Valley of the Kings
With breakfast out of the way and a fresh supply of cold water on board, we set off for the world’s most famous cemetery. Here, again, the Luxor Pass really came into its own, not only could we visit the tomb of Seti I, but also any of the other tombs that were open. With 11 tombs open, here was another good return on the pass price.
Seeing as there were already several tour buses in the parking area, we elected to hit the most famous first, before it got too busy. Strikingly different from the other royal tombs in the valley, Tutankhamun’s is cramped and gives the impression that it was finished in a hurry. As always, we drew a small crowd as we talked through who was who in the wall paintings, and what the hieroglyphs said.
Next door and next on the list was the long descent into KV8, the tomb of Merenptah. On the other side of the valley was Seti I, and for sheer majesty alone, I don’t think this tomb can be beaten, with possibly the exception of that of Queen Nefertari.
Back across the valley to the other side of KV62 lies the joint tomb of Ramses V and VI, here one cannot help but be awed at the sight of the huge anthropoid sarcophagus that lies at the end of this traditionally straight Rameside tomb, even in its somewhat broken state.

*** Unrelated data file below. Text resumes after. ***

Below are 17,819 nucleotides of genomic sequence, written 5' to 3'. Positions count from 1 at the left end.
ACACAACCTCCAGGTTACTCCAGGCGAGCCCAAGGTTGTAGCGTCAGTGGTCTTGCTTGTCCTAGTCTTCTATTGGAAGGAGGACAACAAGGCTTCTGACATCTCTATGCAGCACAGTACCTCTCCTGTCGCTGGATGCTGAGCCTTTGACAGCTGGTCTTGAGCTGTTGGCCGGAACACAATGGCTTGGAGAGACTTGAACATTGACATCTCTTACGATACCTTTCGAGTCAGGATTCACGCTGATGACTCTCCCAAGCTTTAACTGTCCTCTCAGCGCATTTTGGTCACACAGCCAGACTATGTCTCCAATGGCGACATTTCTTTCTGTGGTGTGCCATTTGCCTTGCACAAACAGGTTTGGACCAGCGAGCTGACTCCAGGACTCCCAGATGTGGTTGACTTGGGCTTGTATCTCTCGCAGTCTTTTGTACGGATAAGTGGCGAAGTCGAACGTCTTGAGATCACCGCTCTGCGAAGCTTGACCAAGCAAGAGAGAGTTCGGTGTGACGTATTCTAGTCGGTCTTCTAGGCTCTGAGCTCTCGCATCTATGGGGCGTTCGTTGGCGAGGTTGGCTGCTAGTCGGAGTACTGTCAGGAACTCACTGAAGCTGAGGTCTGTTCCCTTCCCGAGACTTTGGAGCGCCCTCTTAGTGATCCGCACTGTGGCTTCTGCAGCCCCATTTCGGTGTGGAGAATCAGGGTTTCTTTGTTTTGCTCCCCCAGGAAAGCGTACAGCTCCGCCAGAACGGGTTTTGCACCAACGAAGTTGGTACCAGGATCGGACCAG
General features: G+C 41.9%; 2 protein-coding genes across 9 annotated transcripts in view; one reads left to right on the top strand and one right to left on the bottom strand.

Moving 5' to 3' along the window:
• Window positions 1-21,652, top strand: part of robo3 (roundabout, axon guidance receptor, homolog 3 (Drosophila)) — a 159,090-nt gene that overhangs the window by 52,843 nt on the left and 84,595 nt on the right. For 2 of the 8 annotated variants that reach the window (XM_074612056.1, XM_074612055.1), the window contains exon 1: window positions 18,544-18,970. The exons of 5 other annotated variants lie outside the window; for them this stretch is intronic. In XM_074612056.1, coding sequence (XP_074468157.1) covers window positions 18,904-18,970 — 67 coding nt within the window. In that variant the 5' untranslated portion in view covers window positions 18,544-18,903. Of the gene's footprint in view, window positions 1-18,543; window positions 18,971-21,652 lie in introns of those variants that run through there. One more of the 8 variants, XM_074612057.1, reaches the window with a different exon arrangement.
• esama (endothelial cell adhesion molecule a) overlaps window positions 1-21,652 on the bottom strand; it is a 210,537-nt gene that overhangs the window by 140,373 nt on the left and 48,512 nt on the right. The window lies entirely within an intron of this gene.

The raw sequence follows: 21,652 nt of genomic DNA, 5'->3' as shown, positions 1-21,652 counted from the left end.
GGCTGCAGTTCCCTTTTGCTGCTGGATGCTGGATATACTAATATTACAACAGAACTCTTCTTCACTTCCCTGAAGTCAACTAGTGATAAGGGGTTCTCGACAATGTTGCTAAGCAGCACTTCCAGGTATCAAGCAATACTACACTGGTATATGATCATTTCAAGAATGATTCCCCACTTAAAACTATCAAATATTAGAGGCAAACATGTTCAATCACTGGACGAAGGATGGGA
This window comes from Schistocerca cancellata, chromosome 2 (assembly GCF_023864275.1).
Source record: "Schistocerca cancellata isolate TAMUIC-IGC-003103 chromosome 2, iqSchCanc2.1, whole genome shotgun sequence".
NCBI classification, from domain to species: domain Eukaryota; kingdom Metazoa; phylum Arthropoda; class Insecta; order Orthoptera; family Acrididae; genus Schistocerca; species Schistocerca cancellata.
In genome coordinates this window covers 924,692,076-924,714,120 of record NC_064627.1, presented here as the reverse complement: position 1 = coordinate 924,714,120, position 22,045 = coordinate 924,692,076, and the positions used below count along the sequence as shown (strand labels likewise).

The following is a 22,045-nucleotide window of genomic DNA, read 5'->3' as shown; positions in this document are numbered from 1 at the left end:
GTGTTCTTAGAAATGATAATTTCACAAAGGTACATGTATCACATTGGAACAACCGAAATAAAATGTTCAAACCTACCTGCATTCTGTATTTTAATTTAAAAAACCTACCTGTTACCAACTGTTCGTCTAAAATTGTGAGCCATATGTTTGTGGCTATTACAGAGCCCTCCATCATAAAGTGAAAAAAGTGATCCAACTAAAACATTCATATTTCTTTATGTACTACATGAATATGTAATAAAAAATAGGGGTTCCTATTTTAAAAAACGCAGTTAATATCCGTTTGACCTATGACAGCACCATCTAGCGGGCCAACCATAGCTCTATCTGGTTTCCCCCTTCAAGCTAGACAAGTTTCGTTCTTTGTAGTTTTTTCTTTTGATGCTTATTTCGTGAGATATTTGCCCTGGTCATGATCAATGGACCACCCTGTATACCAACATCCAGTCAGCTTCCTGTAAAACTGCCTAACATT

Ramses III, for me, along with KV14, Tausert and Setnakht, is one of the most beautiful tombs in the valley. Maybe it is the contrast of the rich colours against the white background. Close to KV14, lie the resting places of Seti II and Siptah.
There was still time to do Ramses IX, before visiting KV1 and KV2 as we headed off in search of lunch. By popular consent it was a return to the Ramasseum Rest House and the Abd el Rasoul family kitchen.
After lunch we headed back to the Valley of the Kings, this time taking the road off to the right and up the Western Valley. Ostensibly we were going to see the tomb of Ay, the successor to Tutankhamun, but there was tacit understanding that we would all keep an eye out for whatever was going on in the way of the current dig happening under the watchful eye of Dr Zahi Hawass. Plenty of signs of recent activity, but nothing really to report other than a tent and some chairs. We all wait with bated breath for next year. On the way out we stopped off at WV25, possibly the beginnings of a royal tomb for the young Amenhotep IV. We also paid a visit to the entrance to the closed final resting place of Tutankhamun’s grandfather.
All this Amarna family related activity reminded us that the Aten was slowly sinking behind the mountains and it was time for the pool and something cold.